Couple of days back I asked this question. And after reading comments and answer there, even though I knew the definitions of the different terms (tautology, contradiction, contingent, satisfiable, unsatisfiable, valid and invalid) involved, I was quick to realize that I dont know a lot of subtleties, especially connection between these terms. I didnt find one place discussing all these connections. So I spent some time reading comments and answers on that and other linked post and come up with some understanding which I have put below and want your confirmation for it.

First some quick definitions (you may skip this as this super basic. I have put it to avoid any possible ambiguity):

  • Tautology[1]: a formula that is true in every possible interpretation
  • Contradiction: a formula that is false in every possible interpretation
  • Satisifiable[1]: a formula that is true under at least one interpretation
  • Unsatisfiable: a formula is unsatisifable if it is contradiction
  • Valid[2]: a formula is valid if and only if it is true under every interpretation
  • Invalid: a formula is that is false under at least one interpretation


Now to get hold of the connection between all these terms. I prepared below figure:

enter image description here

Next as stated in this comment, "Not a typeX" has two meanings: (1) "The negation of a typeX" and "Not a statement that can be categorized as a typeX".

So, with this in mind, I came up with following relations:

  1. $¬$ tautology $=$ $¬$ valid $=$ contradiction $=$ unsatisfiable
  2. $¬$ contradiction $=$ $¬$ unsatisfiable $=$ tautology $=$ valid
  3. Not a tautology $=$ not a valid $=$ invalid $=$ can be either contradiction or contingent
  4. Not a contradiction $=$ not an unsatisfiable $=$ satisfiable $=$ can be either tautology or contingent
  5. $¬$ satisfiable $≠$ (unsatisfiable $=$ contradiction) $=$ invalid $=$ can be contradiction or contingent
  6. $¬$ invalid $≠$ (tautology $=$ valid) $=$ satisfiable $=$ can be tautology or contingent
  7. Not an invalid $=$ valid $=$ tautology
  8. Not a satisfiable $=$ unsatisfiable $=$ contradiction


  • $\neg$ means "negation" (or I dont know if it will be more correct or will add more sense if I say a "Boolean negation")
  • "Not a TypeX" means statement "cannot be categorized as TypeX"
  • $=$ simply means "is"
  • $\neq$ simply means "is not"

I know these are pretty much basic stuff but was source of a lot of confusion for me and I wanted all these related things noted down at one place in correct way. Can anyone confirm if above bullet points and figure are correct?


Long comment

Consider first the negation of the definition of tautology :

A formula $\varphi$ is a tautology iff is true in every possible interpretation.

We can re-write it as follows : for every interpretation $\mathfrak I$, the formula $\varphi$ is true.

Thus, its negation is : there is an interpretation $\mathfrak I_0$ such that the formula $\varphi$ is not true, i.e. false.

But, to say that the formula is false for some interpretation does not imply that it is false for every interpretation.

Conclusion :

a formula that is not a tautology can be either unsatisfiable or satisfiable.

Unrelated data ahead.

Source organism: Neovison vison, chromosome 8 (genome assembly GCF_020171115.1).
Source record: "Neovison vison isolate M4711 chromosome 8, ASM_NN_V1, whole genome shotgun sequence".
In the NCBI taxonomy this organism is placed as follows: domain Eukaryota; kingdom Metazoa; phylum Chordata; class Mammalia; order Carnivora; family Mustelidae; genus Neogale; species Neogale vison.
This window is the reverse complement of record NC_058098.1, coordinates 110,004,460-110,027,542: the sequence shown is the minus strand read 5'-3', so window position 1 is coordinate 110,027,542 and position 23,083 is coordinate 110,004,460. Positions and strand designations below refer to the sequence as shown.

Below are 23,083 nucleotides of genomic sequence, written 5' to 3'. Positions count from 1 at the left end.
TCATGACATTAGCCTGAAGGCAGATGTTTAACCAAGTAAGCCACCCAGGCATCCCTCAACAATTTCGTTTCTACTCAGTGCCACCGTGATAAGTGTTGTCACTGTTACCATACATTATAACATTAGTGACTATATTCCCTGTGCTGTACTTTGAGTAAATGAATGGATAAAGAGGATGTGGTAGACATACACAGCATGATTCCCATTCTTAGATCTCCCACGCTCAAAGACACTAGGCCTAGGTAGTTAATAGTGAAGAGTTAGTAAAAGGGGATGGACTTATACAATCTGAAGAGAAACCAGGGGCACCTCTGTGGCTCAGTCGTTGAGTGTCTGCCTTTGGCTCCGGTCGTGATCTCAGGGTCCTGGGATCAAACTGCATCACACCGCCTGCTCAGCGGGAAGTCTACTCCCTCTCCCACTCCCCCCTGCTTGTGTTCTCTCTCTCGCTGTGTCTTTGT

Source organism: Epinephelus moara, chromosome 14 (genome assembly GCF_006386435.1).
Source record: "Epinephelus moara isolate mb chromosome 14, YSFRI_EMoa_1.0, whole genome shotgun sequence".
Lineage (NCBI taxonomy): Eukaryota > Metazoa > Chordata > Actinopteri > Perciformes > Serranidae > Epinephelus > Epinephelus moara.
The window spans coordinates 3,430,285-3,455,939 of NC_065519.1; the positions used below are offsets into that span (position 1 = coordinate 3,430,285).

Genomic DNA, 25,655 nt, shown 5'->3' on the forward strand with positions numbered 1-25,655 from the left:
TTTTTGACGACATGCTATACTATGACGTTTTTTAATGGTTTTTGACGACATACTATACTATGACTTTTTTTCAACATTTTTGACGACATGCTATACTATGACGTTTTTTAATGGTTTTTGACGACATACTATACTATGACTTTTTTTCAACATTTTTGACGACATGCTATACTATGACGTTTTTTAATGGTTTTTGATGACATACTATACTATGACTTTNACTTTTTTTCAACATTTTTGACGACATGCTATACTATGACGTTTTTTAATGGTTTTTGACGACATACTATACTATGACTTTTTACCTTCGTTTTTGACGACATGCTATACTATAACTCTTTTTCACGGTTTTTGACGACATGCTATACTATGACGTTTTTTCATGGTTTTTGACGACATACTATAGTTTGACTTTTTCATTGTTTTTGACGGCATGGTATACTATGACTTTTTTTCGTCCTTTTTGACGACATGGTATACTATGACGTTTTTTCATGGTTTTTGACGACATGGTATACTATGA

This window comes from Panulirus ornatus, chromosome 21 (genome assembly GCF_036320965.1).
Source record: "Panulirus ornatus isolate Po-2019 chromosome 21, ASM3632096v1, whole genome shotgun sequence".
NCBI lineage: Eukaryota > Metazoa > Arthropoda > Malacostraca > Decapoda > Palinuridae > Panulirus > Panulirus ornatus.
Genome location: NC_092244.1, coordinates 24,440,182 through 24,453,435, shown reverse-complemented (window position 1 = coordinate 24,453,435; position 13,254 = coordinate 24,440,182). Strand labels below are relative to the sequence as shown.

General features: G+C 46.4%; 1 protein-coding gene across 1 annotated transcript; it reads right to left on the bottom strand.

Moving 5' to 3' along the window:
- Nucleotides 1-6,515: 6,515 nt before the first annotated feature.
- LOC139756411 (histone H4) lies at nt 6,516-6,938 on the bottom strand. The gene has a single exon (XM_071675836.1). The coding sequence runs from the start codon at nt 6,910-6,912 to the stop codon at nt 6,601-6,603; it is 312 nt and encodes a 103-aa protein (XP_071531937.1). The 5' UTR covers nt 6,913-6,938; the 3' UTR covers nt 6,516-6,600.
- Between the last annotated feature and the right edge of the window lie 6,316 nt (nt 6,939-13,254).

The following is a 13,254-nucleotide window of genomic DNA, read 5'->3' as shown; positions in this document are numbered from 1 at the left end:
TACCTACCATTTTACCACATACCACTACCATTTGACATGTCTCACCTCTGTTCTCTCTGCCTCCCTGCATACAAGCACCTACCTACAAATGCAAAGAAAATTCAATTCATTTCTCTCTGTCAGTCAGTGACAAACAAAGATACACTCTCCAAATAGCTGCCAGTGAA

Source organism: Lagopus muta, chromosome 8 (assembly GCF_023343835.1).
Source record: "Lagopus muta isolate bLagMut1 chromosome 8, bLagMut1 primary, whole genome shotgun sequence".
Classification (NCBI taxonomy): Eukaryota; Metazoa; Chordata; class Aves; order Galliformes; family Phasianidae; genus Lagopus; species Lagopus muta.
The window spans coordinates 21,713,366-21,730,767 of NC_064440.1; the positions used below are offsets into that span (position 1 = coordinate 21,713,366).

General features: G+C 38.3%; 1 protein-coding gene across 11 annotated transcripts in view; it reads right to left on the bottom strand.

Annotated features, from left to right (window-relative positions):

Different is the case with the negation of a formula $\varphi$.

If $\varphi$ is a tautology, then it is true for every interpretation.

Thus, its negation $\lnot \varphi$ is false for every interpretation.

Conclusion :

if $\varphi$ is a tautology, then $\lnot \varphi$ is unsatisfiable, i.e. a contradiction.

In this way, we have covered all cases :

tautology (aka : valid), unsatisfiable (aka : contradiction), satisfiable.

  • $\begingroup$ I believe your first conclusion is my point 3 in doubt section of question. The only thing I missed to state "explicitly" in point 3 is that it can also be satisfiable (even thought I have specified contingent in point 3, which is also satisfiable). Same is case with your conclusion 2, which I feel is exactly same as my point 1 in doubt section of question. Right? $\endgroup$ – anir Jan 21 at 12:17
  • $\begingroup$ @anir - contingent is an "old" term : "neither true under every possible valuation (i.e. tautology) nor false under every possible valuation (i.e. contradiction)." Thus, according to this def, a contingent proposition cannot be a contradiction, and thus cannot be unsatisfiable. $\endgroup$ – Mauro ALLEGRANZA Jan 21 at 12:31
  • $\begingroup$ Regarding your points, the gist of my long comemnt is : it is not necessary (and it can be misleading) to consider all the above cases, when we have only three basic terms in place : tautology/satisfiable/ contradiction. Then we can easily apply them to a formula starting with a negation sign. $\endgroup$ – Mauro ALLEGRANZA Jan 21 at 12:34
  • $\begingroup$ Hi Mauro, sorry to grab your attention like this. I needed to know exhaustively how all terms relate to each other, especially because those terms are used in exams. Thats why I also included contingent, valid and invalid in the discussion. I have edited new question to put all relations I can think of exhaustively. Can you please have a look at it and reopen the question if appropriate. 4 people have already voted to reopen. $\endgroup$ – anir Sep 9 at 6:10

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